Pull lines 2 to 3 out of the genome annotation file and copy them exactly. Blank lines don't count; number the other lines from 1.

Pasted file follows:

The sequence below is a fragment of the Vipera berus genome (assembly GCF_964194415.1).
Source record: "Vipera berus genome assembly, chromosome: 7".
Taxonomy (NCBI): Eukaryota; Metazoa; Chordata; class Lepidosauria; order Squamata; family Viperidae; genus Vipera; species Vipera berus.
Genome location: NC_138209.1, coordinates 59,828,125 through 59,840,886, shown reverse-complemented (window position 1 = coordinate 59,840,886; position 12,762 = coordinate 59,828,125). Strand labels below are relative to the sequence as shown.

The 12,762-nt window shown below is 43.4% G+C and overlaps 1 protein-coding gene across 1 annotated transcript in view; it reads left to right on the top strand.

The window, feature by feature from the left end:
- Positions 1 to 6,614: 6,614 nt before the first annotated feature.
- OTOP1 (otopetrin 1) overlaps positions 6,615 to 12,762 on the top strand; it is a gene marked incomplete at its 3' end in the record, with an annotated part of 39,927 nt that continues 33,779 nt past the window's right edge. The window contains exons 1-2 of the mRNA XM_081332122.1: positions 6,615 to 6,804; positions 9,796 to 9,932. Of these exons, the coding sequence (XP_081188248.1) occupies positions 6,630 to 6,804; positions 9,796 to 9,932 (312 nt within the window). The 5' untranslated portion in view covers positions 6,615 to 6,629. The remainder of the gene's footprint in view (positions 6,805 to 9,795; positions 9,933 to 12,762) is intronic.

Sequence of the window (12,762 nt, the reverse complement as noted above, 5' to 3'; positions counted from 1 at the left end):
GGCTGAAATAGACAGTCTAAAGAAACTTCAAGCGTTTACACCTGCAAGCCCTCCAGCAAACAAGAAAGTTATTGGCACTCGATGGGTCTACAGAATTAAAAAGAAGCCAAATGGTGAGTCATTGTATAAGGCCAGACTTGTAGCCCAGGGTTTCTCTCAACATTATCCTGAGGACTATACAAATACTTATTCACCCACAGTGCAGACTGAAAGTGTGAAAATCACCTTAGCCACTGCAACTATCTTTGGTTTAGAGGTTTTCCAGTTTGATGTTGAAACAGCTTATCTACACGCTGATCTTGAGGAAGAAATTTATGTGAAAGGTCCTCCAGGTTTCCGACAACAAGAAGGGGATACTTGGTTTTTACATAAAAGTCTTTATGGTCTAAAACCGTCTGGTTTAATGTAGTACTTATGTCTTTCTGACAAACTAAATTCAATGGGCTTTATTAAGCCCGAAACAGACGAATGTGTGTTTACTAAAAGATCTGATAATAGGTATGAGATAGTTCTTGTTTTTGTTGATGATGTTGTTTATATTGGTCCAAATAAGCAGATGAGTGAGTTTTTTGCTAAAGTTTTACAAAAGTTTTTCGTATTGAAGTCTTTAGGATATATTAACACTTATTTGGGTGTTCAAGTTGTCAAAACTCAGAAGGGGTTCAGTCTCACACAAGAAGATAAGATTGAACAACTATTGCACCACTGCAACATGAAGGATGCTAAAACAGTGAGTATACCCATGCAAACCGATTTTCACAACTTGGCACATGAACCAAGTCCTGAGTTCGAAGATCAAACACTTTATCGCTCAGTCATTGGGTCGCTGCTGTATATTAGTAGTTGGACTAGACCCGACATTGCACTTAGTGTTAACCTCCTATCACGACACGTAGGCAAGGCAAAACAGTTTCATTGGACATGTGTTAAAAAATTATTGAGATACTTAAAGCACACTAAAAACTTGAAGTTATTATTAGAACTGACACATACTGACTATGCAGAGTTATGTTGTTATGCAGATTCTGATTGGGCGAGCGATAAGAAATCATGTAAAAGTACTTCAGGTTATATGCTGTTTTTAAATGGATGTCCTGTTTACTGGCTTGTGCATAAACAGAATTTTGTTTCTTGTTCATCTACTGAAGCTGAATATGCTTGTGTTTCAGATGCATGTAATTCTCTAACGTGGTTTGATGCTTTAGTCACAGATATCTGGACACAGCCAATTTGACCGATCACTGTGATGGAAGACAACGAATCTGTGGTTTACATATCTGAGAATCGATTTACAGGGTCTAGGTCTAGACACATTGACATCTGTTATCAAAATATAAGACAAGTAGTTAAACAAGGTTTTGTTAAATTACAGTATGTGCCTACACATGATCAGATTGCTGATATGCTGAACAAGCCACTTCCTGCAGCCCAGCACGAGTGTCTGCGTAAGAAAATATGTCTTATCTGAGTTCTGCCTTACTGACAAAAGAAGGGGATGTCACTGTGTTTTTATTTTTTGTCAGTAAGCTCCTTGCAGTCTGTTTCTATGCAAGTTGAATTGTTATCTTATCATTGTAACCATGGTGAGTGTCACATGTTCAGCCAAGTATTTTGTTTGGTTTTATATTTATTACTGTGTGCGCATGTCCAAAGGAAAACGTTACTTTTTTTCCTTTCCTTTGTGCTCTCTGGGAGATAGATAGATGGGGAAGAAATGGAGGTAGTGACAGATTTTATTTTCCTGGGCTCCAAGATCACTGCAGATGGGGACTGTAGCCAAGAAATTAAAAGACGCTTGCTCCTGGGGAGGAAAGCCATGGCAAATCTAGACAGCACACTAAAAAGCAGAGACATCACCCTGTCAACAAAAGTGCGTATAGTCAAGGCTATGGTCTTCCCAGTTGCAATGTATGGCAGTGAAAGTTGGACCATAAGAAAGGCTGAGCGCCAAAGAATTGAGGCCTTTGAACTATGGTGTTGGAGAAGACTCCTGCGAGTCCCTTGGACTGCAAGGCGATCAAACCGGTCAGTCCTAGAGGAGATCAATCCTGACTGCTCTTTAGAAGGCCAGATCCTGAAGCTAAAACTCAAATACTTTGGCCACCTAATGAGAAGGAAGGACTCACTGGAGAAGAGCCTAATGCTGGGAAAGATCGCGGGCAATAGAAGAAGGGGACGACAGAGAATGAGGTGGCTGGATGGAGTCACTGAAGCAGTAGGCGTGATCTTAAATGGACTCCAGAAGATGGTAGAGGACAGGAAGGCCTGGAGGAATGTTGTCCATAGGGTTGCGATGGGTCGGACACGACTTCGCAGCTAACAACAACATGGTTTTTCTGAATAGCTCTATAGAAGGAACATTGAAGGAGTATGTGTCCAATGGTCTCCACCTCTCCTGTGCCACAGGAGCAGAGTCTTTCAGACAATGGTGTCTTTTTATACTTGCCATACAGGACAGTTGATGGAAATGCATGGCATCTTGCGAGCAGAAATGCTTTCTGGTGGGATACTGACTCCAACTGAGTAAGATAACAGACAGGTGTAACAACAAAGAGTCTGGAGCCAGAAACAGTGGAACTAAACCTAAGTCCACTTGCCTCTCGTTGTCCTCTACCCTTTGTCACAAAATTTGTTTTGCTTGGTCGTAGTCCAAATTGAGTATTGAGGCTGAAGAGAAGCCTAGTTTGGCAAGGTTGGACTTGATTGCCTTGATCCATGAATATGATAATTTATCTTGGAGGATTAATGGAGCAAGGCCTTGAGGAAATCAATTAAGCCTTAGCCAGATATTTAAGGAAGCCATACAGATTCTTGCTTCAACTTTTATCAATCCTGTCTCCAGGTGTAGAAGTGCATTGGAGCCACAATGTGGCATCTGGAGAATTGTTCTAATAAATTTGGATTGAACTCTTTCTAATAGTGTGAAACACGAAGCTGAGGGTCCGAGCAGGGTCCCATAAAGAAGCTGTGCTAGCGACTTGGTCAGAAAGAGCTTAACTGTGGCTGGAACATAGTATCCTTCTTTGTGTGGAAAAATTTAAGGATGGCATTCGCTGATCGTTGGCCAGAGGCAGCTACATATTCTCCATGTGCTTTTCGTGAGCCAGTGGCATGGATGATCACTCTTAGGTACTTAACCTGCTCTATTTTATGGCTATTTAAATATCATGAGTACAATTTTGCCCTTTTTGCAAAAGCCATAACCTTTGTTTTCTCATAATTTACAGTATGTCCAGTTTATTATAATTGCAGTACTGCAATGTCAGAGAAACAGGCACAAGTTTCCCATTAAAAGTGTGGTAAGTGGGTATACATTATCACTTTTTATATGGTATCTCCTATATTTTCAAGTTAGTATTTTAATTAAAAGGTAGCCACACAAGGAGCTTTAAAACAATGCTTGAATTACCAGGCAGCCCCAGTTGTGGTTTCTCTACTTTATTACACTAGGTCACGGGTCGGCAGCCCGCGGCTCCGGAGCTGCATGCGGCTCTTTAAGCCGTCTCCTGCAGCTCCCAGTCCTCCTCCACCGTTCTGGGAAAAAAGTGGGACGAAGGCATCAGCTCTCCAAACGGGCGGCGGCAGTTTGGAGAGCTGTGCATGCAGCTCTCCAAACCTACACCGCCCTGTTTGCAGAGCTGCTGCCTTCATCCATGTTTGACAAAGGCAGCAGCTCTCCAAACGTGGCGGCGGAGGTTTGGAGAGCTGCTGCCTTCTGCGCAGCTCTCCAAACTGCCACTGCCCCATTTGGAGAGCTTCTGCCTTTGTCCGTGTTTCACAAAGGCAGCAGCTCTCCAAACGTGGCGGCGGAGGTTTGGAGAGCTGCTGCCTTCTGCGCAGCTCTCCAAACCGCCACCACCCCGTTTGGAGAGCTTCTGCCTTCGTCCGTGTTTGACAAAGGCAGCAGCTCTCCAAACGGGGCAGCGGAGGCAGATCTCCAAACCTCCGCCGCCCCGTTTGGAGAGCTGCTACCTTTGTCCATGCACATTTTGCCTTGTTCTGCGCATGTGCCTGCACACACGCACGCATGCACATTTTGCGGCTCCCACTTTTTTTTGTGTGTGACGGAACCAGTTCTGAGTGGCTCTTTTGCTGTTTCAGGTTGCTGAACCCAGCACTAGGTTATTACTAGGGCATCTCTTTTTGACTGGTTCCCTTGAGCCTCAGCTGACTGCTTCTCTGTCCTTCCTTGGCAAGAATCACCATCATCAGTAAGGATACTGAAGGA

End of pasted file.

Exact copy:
Source record: "Vipera berus genome assembly, chromosome: 7".
Taxonomy (NCBI): Eukaryota; Metazoa; Chordata; class Lepidosauria; order Squamata; family Viperidae; genus Vipera; species Vipera berus.